GRANOLAPARK • BY GILBERT
The pesticide ban is half-passed.
The Takoma Park city council has two votes for most things. It’s like drinking. The first one is just to lay a foundation, and to fine-tune the taste. Maybe you ask for less ice and more rum in the second one. What’s the point of having anything BUT rum in there, anyway?
The second one has the desired effect.
Same with the city council votes. The first vote to lay a foundation and ask for fine tuning. The second vote to get drunk. Or, whatever.
The second vote comes up next Monday, July 22. It’s almost certain it will pass and become law.
And then, depending on where you stand, you will revel in victory or decry the greenanny state.
Whatever your opinion, your tax dollars will be funding this venture.
It’s not so much – they CLAIM only $15,000 for the first year, and eventually $25,000 annually. That’s a bit less than the cost of a drink per household.
But, those drinks add up. Each little drink is only a few dollars, but when that bar tab arrives and it exceeds your credit card limit, and the cops show up, and they pull out their tasers, and then there’s bail, court costs, lawyers . . . well, let’s just say that bill gets a little high.
Park your dog
Speaking of adding to the bill. Here come the dog park people, the latest One Issue Wonders. Their projects don’t cost a lot extra, either. Oh, sure, have another, it’s only another fiver.
The dog park people say their project would cost from approximately $13,400, to $33,5000. That’s for ONE park. They’d eventually like to see 3 parks.
We’ll give them credit, we’ll even give them kudos (whoever a kudos is) for facing the cost issue from the start. That’s unlike the Safe Grow activists who dealt with the cost issue by putting their fingers in their ears and yelling “pesticides are EVIL.”
What a contrast! The dog-park folks are proposing a public/private partnership in which they do volunteer work to keep maintenance costs down. They propose defraying costs with advertising and corporate sponsorship, too.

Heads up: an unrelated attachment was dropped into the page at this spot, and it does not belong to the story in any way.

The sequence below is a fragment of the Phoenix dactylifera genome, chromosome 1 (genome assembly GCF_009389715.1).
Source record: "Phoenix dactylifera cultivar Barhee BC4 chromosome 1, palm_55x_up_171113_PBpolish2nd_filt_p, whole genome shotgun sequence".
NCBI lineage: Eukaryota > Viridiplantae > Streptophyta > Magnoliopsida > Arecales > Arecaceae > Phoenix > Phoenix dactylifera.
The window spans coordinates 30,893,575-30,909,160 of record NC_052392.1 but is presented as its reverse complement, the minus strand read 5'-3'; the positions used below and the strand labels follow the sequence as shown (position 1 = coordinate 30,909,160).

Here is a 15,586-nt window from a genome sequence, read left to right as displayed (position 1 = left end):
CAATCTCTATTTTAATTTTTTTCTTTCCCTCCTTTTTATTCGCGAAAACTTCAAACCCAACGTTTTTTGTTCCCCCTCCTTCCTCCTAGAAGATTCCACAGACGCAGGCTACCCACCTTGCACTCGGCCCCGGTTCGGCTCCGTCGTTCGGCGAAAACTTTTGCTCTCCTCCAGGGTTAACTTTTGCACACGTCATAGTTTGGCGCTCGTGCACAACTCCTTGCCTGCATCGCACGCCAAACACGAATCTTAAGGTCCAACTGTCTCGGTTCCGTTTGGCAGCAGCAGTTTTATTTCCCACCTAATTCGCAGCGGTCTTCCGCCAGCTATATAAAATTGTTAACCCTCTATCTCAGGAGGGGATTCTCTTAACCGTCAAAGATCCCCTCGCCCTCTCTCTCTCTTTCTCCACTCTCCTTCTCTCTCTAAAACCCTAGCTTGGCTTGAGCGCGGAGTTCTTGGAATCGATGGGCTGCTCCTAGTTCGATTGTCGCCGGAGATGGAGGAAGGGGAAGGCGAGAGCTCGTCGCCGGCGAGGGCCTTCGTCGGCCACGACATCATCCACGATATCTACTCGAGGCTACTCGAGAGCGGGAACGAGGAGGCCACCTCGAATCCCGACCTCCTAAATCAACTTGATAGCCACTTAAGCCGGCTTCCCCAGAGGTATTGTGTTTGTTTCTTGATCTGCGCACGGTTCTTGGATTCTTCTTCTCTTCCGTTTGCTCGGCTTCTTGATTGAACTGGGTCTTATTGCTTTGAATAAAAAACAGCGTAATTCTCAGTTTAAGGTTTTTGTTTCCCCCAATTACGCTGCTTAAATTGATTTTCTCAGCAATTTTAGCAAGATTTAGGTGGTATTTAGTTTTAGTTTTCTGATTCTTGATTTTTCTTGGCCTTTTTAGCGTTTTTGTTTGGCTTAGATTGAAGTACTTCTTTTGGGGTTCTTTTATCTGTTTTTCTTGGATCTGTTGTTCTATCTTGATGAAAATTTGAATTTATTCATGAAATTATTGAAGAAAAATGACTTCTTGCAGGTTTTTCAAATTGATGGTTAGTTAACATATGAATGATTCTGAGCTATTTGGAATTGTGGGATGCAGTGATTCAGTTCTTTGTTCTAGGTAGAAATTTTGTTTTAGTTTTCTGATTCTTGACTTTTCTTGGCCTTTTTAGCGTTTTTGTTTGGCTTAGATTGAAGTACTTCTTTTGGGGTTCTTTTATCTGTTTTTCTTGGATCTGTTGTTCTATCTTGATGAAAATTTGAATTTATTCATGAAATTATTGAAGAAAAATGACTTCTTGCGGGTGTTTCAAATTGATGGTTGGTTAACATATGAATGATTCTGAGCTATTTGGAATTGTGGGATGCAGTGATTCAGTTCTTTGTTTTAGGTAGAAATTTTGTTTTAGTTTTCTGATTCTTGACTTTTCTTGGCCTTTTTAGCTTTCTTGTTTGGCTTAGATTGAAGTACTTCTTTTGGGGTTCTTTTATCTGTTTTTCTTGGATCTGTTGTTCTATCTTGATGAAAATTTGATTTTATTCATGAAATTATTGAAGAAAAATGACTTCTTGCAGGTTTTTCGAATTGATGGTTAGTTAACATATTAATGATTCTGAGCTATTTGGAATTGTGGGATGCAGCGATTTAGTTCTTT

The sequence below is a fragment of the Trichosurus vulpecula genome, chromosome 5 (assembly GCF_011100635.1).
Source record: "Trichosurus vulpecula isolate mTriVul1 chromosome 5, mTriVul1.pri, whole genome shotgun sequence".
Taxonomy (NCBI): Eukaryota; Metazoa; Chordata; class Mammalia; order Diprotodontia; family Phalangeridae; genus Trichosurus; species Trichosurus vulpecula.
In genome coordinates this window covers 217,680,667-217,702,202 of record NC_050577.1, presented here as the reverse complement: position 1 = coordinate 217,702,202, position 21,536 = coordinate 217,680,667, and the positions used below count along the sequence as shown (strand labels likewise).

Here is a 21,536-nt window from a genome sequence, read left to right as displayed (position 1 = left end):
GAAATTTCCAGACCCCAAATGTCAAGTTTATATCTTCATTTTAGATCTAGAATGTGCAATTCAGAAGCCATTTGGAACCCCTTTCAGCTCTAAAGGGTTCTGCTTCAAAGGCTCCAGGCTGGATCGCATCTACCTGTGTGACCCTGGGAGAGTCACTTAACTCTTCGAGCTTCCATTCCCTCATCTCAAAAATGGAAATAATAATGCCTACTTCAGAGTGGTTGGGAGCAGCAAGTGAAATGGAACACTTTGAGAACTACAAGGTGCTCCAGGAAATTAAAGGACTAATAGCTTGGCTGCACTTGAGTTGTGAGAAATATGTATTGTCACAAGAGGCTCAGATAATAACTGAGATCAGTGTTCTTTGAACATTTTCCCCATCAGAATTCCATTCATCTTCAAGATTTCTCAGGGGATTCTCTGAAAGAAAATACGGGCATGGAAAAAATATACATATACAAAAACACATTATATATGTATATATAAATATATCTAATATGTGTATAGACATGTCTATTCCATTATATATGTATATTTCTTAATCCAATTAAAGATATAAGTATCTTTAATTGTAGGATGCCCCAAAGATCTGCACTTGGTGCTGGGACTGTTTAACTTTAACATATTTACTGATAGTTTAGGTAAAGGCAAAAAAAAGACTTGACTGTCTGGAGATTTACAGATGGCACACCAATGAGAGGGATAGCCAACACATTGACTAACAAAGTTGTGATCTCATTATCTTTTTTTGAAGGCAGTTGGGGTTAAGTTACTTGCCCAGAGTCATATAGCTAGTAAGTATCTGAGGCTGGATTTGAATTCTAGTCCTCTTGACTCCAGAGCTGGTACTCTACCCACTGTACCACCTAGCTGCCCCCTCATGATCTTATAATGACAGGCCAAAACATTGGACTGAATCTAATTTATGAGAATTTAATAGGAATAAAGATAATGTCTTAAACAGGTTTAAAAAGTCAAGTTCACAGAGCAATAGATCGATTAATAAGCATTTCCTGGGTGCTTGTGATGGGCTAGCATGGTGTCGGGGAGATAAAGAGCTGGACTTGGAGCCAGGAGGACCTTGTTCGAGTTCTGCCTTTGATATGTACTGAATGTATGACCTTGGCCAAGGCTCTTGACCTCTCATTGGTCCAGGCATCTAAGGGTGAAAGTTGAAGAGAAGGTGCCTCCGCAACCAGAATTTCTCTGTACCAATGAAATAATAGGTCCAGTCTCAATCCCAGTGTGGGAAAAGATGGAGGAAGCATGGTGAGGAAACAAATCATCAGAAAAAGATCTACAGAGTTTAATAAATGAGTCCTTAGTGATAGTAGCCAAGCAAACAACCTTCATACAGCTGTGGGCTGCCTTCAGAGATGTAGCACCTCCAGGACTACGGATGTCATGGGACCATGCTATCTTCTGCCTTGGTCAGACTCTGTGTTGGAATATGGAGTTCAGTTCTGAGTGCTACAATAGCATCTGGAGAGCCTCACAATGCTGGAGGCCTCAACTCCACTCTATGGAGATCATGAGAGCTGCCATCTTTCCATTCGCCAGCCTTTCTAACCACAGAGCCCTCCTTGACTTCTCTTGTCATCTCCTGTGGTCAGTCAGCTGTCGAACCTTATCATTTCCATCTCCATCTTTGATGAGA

That won’t stop them from getting stuck in goo, however. The sticky goo in this case is where they want to put the parks.
The first one they want to put on Takoma Piney Branch terrace, otherwise known as Ed Wilhelm Park. That’s NOT the nearby Ed Whilhelm Field. This is a 24,000 sq. foot wooded patch in the parkland between Takoma Park Middle School and Piney Branch Elementary School.
The second site is not far, and it is in the same parkland between the schools – currently it is the parking lot at the end of Darwin Ave, surrounded on three sides by woods. The parking lot would have to go, of course, but the dog parkers claim it is seldom used.
The gooiest, stickiest part is who owns these sites. The first is apparently owned by the county, the second one may owned by the county or maybe the school district, or both. That’s as gooey as it gets: trying to build a city project on a county- or school-owned park. There may be a chance with the county, which is currently building a number of dog parks, one of them planned for nearby Silver Spring. But, the school district is notoriously aloof and uncooperative with local efforts.
The third dog park is proposed for what is called the Prince George’s Triangle. That’s a triangle formed by a split in Prince George’s Ave. where it meets New Hampshire Ave. There’s about 30,000 square feet of land, not many trees, and a lot of residences facing the park. The dog parkers acknowledged that the last time this site was proposed for a dog-park, the neighbors nixed the idea.
Insurance costs killed the last dog-park attempt, the proponents said. But, that was for an unfenced park, they claim. Insurance for a fenced park is more affordable, they say.
Your Gilbert got through that item with no dog puns. Amazing.
Erskine Street sidewalk scuffle
There was another sidewalk skirmish. The city is brewing up a sidewalk on Erskine Street, which is in that quiet, oft-forgotten slice of Takoma Park on the other side of multi-laned New Hampshire Ave. It’s in Ward 6.
It’s been in the works for a long time, but not long enough for some residents. Unfortunately, the process started before the city created a more . . . . democratic (?) sidewalk process. This was the outcome of the Great Sidewalk War that ended in 2012. We say the process is democratic, but its more like following a difficult cake recipe. Whatever, it’s better than it used to be.
But, Erskine Street doesn’t get that. They’ve had meetings – sparsely attended, said the opponent who commented at the July 15 meeting. NO, they were well attended, says the city.
Normally, Ward 6 council member Fred Schultz gives all the leeway he can to naysaying residents. Your Gilbert got the impression he’s already given all he’s got to these few. And his battle scars from the Great Sidewalk War were acting up. Schultz’s and the city’s course was clear. That sidewalk’s going in.
Voice reporter Lyle Kendrick covers this story in more detail here.
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